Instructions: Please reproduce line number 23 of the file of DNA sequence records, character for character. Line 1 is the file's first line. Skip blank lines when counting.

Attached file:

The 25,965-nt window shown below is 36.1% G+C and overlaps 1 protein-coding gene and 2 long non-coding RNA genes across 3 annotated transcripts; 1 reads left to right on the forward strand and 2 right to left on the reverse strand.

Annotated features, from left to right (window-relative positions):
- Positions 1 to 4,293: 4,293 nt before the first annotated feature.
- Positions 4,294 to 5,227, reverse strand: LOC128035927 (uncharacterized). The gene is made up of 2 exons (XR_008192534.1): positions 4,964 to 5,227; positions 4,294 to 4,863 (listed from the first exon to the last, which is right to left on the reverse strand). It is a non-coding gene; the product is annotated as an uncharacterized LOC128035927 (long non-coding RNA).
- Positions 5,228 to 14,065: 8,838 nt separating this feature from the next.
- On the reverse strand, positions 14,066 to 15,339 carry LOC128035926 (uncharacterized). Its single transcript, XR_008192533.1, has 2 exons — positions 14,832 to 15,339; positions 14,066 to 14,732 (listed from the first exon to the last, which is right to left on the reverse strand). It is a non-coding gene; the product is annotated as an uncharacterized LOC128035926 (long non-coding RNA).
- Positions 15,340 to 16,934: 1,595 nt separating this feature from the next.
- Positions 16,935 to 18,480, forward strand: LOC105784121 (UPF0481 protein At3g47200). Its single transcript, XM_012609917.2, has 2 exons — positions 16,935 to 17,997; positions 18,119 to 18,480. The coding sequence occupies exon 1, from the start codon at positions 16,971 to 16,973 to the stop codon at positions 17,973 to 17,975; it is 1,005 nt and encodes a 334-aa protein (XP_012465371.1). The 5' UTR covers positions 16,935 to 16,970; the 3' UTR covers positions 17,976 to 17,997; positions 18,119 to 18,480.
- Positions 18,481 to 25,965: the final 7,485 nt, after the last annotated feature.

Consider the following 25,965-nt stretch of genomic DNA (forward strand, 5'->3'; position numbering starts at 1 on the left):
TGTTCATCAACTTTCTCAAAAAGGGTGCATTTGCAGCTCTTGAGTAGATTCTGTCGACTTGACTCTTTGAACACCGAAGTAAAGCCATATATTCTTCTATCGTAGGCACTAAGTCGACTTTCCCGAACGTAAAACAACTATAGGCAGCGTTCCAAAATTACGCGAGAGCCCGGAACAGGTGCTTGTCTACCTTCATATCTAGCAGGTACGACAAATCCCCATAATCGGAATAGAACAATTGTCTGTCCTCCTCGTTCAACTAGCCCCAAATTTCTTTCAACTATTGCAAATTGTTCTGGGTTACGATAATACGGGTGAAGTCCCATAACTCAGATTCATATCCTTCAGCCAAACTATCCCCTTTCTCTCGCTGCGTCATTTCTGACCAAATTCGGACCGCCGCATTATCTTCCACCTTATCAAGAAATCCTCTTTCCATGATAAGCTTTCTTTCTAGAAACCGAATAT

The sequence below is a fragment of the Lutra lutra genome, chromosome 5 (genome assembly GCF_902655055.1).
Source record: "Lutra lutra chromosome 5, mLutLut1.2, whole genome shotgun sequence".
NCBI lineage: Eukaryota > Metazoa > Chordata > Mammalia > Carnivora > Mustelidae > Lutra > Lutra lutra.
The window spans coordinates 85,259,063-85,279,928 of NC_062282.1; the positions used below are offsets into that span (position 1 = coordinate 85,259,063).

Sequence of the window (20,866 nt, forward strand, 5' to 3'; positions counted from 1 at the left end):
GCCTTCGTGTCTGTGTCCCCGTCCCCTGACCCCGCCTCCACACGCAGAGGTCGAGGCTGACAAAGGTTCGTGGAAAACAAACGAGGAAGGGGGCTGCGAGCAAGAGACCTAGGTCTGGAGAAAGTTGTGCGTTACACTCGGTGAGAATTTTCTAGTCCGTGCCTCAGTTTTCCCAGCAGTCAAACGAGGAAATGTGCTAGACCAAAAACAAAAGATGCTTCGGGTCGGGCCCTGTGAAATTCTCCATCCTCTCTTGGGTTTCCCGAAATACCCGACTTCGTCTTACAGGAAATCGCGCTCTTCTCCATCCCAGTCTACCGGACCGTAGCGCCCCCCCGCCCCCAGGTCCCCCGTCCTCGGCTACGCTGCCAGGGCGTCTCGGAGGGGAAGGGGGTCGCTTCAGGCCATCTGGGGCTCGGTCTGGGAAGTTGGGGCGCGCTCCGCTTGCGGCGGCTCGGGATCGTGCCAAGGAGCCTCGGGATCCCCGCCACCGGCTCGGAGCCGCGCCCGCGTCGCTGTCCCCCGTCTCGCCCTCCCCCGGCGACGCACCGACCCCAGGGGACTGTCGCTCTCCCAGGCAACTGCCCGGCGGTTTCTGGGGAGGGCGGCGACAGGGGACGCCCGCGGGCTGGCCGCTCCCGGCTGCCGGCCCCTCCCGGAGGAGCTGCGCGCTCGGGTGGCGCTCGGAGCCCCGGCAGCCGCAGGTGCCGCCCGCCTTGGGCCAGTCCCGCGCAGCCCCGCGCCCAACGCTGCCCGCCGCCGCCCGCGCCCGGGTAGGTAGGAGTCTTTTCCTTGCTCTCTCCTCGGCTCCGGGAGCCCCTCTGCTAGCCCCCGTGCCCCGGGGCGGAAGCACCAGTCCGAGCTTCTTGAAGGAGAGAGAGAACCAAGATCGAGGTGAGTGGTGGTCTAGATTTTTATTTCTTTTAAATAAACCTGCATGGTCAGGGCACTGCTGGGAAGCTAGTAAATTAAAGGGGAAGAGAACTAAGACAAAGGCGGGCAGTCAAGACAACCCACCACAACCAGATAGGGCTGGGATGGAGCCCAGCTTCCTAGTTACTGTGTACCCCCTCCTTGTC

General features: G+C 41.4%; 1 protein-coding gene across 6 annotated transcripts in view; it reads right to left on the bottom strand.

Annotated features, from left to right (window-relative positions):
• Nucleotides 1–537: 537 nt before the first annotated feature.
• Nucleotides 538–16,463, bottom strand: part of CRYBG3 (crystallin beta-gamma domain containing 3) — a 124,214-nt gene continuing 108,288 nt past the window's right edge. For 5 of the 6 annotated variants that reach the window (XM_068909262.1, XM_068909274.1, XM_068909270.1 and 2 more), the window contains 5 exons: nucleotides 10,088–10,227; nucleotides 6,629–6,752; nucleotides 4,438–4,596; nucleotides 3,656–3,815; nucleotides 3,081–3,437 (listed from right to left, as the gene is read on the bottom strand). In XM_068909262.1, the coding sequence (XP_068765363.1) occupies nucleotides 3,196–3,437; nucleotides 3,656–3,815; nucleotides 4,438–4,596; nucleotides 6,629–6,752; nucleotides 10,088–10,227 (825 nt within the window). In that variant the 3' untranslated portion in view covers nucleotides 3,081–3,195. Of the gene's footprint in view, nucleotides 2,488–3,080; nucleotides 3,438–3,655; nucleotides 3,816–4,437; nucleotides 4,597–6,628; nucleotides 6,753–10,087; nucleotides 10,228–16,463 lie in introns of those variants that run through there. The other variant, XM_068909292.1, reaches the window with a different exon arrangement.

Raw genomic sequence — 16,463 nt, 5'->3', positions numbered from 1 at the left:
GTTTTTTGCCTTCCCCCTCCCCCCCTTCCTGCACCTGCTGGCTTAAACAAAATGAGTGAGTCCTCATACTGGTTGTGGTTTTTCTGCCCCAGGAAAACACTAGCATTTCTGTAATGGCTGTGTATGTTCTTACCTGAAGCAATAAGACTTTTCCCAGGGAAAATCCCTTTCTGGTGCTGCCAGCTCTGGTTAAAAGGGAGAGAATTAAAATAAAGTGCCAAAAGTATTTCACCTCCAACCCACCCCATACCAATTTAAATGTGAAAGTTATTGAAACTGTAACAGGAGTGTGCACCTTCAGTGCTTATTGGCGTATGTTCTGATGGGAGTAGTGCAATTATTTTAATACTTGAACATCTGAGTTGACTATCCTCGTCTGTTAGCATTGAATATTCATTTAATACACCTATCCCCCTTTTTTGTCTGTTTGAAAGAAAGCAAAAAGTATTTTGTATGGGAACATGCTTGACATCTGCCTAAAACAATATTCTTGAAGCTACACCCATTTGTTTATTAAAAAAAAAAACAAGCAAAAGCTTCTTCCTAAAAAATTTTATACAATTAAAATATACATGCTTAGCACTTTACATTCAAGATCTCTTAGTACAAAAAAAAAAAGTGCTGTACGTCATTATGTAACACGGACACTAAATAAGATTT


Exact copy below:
GTTTTTTGCCTTCCCCCTCCCCCCCTTCCTGCACCTGCTGGCTTAAACAAAATGAGTGAGTCCTCATACTGGTTGTGGTTTTTCTGCCCCAGGAAAACACTAGCATTTCTGTAATGGCTGTGTATGTTCTTACCTGAAGCAATAAGACTTTTCCCAGGGAAAATCCCTTTCTGGTGCTGCCAGCTCTGGTTAAAAGGGAGAGAATTAAAATAAAGTGCCAAAAGTATTTCACCTCCAACCCACCCCATACCAATTTAAATGTGAAAGTTATTGAAACTGTAACAGGAGTGTGCACCTTCAGTGCTTATTGGCGTATGTTCTGATGGGAGTAGTGCAATTATTTTAATACTTGAACATCTGAGTTGACTATCCTCGTCTGTTAGCATTGAATATTCATTTAATACACCTATCCCCCTTTTTTGTCTGTTTGAAAGAAAGCAAAAAGTATTTTGTATGGGAACATGCTTGACATCTGCCTAAAACAATATTCTTGAAGCTACACCCATTTGTTTATTAAAAAAAAAAACAAGCAAAAGCTTCTTCCTAAAAAATTTTATACAATTAAAATATACATGCTTAGCACTTTACATTCAAGATCTCTTAGTACAAAAAAAAAAAGTGCTGTACGTCATTATGTAACACGGACACTAAATAAGATTT